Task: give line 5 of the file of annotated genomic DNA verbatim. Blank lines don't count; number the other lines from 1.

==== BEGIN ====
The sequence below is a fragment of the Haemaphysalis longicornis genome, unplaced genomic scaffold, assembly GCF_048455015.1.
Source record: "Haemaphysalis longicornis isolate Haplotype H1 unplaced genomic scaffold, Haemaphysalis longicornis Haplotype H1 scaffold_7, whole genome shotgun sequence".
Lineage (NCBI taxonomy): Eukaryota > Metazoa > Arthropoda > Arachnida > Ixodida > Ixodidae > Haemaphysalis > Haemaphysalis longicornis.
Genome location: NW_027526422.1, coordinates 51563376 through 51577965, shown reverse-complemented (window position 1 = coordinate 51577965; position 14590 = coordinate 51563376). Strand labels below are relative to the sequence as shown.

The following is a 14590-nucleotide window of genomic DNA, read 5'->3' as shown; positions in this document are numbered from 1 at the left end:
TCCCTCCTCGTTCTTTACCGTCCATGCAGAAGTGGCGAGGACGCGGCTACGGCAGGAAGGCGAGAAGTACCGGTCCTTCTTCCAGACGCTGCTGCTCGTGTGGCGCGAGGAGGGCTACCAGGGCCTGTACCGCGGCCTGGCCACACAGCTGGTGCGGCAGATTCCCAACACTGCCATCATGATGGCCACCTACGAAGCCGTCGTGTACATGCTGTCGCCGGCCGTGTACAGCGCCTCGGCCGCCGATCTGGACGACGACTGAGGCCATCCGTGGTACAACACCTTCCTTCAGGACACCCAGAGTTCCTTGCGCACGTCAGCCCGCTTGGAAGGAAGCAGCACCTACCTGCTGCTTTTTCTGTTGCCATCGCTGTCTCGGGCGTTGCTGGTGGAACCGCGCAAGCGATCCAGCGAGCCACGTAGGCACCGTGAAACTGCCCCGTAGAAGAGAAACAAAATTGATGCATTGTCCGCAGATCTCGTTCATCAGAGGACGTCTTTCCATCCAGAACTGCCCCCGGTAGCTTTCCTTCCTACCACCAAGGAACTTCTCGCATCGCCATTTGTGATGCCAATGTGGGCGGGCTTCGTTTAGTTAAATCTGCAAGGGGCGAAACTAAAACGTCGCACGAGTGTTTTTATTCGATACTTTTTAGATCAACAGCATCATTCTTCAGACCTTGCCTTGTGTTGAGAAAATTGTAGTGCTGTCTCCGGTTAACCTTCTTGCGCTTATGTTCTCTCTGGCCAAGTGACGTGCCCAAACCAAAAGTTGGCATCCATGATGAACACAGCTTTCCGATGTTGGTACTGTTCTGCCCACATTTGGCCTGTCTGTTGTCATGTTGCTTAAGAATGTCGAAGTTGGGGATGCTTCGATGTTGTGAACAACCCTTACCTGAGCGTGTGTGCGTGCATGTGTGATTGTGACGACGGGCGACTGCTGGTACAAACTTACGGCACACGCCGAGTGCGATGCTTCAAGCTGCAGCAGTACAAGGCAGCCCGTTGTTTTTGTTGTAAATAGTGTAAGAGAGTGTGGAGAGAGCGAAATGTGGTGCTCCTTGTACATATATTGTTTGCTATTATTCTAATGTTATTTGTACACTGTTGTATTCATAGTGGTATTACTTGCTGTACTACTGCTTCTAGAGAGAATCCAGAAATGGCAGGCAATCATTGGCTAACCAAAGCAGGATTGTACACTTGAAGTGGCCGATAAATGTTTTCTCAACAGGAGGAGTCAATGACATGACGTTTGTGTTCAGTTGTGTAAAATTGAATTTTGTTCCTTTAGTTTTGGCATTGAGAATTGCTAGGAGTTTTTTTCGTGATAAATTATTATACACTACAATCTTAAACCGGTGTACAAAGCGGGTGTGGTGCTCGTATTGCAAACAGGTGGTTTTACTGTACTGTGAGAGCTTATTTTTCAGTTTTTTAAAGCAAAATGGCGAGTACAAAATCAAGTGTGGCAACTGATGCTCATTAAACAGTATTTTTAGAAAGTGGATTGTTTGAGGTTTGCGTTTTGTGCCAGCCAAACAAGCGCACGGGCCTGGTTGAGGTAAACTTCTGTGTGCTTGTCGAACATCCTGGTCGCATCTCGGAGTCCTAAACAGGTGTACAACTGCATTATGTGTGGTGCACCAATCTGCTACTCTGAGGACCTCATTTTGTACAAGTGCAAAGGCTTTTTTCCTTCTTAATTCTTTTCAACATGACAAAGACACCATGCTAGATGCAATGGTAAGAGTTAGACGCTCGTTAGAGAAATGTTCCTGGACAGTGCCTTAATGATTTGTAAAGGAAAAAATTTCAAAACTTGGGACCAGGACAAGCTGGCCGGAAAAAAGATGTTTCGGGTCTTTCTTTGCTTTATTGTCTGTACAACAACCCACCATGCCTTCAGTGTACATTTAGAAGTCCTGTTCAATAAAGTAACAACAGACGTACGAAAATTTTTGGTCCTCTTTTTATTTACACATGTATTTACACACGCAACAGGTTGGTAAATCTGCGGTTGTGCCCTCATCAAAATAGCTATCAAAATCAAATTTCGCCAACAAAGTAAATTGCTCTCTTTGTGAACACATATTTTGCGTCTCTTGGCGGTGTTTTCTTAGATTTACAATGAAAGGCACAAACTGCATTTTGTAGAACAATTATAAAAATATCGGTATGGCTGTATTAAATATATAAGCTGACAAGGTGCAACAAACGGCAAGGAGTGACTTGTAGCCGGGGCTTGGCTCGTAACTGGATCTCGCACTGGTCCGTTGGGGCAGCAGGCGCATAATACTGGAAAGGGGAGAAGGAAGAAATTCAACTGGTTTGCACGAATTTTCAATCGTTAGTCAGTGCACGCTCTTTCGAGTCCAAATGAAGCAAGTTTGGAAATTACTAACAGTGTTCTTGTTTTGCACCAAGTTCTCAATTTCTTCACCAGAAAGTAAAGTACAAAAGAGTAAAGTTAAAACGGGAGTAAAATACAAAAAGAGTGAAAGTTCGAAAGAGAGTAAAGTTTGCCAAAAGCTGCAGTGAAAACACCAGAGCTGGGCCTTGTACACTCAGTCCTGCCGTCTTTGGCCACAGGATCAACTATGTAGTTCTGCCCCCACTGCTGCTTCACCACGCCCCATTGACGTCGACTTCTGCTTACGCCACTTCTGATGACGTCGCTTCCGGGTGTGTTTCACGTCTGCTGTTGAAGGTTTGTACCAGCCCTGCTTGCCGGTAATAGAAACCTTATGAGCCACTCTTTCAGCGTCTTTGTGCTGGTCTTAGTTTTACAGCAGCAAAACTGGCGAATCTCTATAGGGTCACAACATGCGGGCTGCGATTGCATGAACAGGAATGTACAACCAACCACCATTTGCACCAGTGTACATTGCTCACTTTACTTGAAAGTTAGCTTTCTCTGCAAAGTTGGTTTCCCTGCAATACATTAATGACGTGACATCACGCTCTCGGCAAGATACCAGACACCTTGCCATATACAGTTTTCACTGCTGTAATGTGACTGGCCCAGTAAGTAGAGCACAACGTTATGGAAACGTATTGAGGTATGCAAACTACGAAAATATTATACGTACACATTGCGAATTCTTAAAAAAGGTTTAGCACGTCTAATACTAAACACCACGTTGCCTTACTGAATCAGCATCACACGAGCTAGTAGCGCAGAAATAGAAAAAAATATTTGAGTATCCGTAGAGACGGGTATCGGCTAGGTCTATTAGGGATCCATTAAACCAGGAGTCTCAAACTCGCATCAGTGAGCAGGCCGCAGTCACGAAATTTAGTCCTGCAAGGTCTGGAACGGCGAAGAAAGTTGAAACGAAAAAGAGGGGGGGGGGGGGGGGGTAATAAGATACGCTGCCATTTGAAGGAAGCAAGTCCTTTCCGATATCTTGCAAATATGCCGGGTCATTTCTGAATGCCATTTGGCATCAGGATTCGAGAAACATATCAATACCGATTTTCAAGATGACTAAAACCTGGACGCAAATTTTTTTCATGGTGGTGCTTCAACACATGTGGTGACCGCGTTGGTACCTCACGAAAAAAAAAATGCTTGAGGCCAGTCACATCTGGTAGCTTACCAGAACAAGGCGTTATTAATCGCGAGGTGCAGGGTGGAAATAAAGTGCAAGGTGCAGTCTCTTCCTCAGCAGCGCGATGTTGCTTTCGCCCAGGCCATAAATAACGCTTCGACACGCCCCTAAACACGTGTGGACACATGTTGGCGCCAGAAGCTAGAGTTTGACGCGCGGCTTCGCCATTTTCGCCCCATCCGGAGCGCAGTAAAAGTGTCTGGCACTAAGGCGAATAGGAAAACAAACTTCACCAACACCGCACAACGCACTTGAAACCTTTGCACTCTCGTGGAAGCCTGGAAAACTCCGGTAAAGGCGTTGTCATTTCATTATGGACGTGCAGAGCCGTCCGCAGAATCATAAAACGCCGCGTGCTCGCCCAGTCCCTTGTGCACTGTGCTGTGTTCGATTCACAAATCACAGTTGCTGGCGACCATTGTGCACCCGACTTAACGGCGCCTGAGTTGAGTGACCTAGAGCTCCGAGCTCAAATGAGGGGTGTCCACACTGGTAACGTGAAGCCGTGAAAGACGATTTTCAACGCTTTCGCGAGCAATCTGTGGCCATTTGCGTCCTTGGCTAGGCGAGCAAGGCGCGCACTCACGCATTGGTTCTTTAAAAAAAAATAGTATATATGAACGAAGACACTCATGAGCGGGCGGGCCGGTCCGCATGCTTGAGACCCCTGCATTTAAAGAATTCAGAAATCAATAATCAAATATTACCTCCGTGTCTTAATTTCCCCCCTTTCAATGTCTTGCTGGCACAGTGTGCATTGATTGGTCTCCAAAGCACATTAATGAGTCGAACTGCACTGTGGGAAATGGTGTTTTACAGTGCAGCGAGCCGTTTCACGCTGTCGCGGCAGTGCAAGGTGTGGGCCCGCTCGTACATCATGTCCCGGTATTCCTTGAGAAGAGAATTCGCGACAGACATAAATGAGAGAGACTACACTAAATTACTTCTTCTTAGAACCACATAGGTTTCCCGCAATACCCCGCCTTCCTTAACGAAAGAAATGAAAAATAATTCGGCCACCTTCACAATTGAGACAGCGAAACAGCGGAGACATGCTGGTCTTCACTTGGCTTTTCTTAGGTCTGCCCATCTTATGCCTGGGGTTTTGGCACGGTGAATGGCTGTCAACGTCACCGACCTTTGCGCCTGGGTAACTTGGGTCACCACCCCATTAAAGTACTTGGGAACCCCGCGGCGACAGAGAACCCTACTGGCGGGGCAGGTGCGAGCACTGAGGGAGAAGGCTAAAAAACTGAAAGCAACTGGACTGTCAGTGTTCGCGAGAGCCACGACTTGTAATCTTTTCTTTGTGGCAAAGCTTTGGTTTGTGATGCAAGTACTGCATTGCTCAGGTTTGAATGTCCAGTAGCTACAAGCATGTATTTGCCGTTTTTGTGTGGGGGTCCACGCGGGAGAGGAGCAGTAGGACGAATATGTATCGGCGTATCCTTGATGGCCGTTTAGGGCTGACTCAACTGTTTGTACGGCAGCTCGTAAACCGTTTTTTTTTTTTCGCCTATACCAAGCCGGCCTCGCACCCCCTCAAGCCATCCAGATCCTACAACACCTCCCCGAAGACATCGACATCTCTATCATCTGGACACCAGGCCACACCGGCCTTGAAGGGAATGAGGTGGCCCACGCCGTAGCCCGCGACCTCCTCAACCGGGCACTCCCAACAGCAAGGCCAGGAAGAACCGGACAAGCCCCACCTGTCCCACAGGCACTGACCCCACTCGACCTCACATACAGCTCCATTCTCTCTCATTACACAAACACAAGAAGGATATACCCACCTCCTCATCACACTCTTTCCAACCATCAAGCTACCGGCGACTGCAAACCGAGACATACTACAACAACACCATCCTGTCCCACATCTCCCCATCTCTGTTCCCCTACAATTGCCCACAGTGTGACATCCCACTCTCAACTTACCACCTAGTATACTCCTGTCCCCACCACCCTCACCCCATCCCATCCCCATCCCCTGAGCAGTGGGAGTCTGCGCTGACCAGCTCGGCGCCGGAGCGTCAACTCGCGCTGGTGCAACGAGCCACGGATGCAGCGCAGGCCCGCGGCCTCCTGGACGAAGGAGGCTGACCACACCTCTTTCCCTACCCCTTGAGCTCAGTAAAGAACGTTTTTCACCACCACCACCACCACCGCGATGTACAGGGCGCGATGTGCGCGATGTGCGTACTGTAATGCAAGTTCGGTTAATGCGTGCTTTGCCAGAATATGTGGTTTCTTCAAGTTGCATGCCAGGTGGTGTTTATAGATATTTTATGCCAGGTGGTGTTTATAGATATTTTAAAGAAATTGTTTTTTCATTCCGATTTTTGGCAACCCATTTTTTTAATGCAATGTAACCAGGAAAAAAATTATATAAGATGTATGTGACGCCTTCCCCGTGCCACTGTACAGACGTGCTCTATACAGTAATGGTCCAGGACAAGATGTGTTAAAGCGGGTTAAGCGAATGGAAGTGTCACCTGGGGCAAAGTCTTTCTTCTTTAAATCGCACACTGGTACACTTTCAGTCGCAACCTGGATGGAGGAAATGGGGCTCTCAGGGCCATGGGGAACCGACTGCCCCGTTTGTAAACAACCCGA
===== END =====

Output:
The following is a 14590-nucleotide window of genomic DNA, read 5'->3' as shown; positions in this document are numbered from 1 at the left end: